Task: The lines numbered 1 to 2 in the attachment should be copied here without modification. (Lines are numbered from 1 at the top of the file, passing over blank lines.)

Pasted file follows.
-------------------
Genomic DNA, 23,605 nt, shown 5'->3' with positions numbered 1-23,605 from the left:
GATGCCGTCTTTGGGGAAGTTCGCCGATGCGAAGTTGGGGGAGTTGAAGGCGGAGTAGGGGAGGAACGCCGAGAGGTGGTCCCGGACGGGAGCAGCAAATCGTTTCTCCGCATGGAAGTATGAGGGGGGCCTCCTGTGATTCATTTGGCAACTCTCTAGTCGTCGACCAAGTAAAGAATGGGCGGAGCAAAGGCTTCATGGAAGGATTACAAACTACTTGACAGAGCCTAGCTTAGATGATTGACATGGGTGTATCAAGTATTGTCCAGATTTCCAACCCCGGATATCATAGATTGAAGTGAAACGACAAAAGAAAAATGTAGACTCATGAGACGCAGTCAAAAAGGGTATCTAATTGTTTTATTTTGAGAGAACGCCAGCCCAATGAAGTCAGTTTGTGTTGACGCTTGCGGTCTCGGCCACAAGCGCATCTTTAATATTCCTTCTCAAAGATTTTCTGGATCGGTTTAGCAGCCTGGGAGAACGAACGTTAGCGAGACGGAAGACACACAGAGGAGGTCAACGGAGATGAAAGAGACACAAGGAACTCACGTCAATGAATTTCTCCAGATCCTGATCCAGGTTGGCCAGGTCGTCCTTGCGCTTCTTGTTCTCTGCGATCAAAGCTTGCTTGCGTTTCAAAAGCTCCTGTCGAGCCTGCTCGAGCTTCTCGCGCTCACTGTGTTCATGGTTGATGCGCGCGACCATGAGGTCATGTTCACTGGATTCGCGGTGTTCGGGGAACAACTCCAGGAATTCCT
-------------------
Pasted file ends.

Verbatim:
Genomic DNA, 23,605 nt, shown 5'->3' with positions numbered 1-23,605 from the left:
GATGCCGTCTTTGGGGAAGTTCGCCGATGCGAAGTTGGGGGAGTTGAAGGCGGAGTAGGGGAGGAACGCCGAGAGGTGGTCCCGGACGGGAGCAGCAAATCGTTTCTCCGCATGGAAGTATGAGGGGGGCCTCCTGTGATTCATTTGGCAACTCTCTAGTCGTCGACCAAGTAAAGAATGGGCGGAGCAAAGGCTTCATGGAAGGATTACAAACTACTTGACAGAGCCTAGCTTAGATGATTGACATGGGTGTATCAAGTATTGTCCAGATTTCCAACCCCGGATATCATAGATTGAAGTGAAACGACAAAAGAAAAATGTAGACTCATGAGACGCAGTCAAAAAGGGTATCTAATTGTTTTATTTTGAGAGAACGCCAGCCCAATGAAGTCAGTTTGTGTTGACGCTTGCGGTCTCGGCCACAAGCGCATCTTTAATATTCCTTCTCAAAGATTTTCTGGATCGGTTTAGCAGCCTGGGAGAACGAACGTTAGCGAGACGGAAGACACACAGAGGAGGTCAACGGAGATGAAAGAGACACAAGGAACTCACGTCAATGAATTTCTCCAGATCCTGATCCAGGTTGGCCAGGTCGTCCTTGCGCTTCTTGTTCTCTGCGATCAAAGCTTGCTTGCGTTTCAAAAGCTCCTGTCGAGCCTGCTCGAGCTTCTCGCGCTCACTGTGTTCATGGTTGATGCGCGCGACCATGAGGTCATGTTCACTGGATTCGCGGTGTTCGGGGAACAACTCCAGGAATTCCT